minN positive integer > 0 Specifies the minimum length of N-grams that should be included in the partitioning.
minOccur positive integer > 0 Specifies the minimum number of occurrences a pattern must have in order to be included.
minSource positive integer > 0 Specifies the minimum number of different source sequences in the repository in which a pattern must occur in order to be included. If minOccur is smaller than minSource, minOccur is effectively the same as minSource.
display stats, list If stats is selected, certain statistical information (cf. below) about the retrieved partitions are written to the output file. In list mode, all patterns are listed using a certain format (cf. Pattern output formats).
trillfilter <minPeriod>, <maxPeriod> If specified, a trill filter will be applied. A trill is defined here as a pattern that consist solely of a repetition of a single sub-pattern, which is a slight generalization from the standard musical definition. Only trills with a sub-pattern length of at least <minPeriod> and at most <maxPeriod> will be filtered from the patterns of the partition.
scalefilter d u, n If the transformation is pitch or interval this option enables to filter scale-like patterns, i.e., sequences of semi- and whole tones. If the value is set to d, only directed scale-like patterns will be filtered out, i.e., all having intervals the same direction (ascending, descending), if set to u direction is not considered. If set to n, the scale filter is ignored. (MeloSpyGUI: Choose Directed, Undirected or None.)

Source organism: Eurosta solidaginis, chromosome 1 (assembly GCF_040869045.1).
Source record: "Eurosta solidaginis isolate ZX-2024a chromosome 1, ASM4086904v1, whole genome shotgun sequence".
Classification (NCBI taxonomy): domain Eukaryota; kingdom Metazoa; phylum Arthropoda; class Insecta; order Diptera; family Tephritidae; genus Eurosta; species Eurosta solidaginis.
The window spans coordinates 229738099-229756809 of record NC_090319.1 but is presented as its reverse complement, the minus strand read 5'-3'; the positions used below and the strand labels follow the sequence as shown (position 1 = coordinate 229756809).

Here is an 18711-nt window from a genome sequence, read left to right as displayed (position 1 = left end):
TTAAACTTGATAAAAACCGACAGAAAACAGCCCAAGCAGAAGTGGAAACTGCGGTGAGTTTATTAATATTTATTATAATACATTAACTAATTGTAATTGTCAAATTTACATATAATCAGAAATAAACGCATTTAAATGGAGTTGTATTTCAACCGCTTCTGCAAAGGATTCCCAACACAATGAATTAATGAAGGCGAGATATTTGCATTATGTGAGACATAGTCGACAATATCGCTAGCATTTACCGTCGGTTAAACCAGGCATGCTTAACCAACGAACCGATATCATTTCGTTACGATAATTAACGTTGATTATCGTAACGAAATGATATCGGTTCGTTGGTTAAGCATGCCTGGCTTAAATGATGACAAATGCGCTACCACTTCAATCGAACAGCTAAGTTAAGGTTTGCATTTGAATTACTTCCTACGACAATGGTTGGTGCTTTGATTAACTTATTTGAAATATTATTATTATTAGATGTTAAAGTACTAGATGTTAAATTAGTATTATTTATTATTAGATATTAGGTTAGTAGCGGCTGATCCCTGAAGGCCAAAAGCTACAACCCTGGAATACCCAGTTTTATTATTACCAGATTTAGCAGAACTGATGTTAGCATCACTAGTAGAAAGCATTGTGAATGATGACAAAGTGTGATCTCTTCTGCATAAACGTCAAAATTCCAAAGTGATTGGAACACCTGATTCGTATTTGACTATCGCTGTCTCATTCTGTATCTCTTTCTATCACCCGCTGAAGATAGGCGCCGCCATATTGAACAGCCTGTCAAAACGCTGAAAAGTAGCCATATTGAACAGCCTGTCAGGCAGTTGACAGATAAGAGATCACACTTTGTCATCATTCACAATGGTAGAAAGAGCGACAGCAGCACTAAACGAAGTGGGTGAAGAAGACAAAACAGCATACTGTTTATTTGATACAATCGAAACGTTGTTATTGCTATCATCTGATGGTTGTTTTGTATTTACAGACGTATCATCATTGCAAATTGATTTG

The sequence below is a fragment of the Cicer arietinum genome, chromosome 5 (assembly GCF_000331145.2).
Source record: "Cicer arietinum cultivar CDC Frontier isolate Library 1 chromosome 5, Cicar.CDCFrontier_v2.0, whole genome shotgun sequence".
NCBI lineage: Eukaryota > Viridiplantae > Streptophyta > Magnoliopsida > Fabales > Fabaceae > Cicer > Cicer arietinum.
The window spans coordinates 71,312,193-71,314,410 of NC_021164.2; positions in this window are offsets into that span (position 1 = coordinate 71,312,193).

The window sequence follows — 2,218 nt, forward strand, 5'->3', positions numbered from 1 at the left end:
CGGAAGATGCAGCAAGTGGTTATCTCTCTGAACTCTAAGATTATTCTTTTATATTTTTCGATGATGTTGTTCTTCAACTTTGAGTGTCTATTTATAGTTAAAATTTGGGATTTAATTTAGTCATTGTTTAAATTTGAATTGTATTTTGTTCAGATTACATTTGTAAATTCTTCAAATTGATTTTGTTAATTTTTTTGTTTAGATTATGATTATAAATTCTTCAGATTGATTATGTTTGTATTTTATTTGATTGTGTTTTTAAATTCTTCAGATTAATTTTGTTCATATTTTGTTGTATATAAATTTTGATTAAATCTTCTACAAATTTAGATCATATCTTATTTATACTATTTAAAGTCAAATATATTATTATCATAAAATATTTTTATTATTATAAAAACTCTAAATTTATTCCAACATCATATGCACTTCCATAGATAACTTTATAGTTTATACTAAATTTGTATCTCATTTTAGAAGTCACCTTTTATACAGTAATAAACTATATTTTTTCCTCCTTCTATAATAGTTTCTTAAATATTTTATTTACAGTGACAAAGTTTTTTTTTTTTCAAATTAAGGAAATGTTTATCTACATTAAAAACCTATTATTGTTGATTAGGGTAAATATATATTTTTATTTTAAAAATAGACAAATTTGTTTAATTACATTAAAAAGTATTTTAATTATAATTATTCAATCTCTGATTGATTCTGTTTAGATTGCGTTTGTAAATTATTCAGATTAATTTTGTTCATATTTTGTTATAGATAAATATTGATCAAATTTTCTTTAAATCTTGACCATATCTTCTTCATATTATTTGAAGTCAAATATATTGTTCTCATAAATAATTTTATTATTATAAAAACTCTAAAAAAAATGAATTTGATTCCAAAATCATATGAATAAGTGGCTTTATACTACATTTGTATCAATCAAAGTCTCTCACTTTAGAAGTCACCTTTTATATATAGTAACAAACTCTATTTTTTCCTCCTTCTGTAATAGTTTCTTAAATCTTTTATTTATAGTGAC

arpeggiofilter d u, n If the transformation is pitch or interval this option enables to filter arpeggio-like patterns, i.e., sequences for minor and major thirds. If the value is set to d, only directed arpeggios will be filtered out, i.e., all having intervals the same direction (ascending, descending). If set to u direction is not considered. If set to n, the arpeggio filter is ignored. (MeloSpyGUI: Choose Directed, Undirected or None.)
simul True|False|N If set to True or to a positive integer N>0, the partition will not be done using the actual melody objects but derived simulated transformations with the same overall length and the same N-gram distribution (Markov model of N-th order) as the melodies. This is useful for comparison.
items Integer span OR list of field-value pairs specifying melodies. Partitions will only be calculated for the specified items. If this parameter is missing, all possible items will be considered. Items can be specified either by an integer span, or by a list of metadata specifiations. An integer span has the form <N>-<M>, e.g., 0-3, in which case partitions for the first four item in the repository will be calculated. In the second case, a list (YAML list items are starting with a hyphen) of field-value pairs can be used. The basic syntax is similar to the input file specification: <METADATA-FIELD>:<VALUE>. No wild cards are allowed for the value, but all metadata fields can be used, e.g., performer, title or filename_sv for solos from the WJazzD. In the example above, the melody repository consists of all Miles Davis solos in the database, which serve as a “pattern background” for the partition of pitch patterns, but only the partition for Mile’s solo on “So What” will be written to the output file. (MeloSpyGUI: Items cannot be specified at the moment, all partitions for all melodies will be calculated.)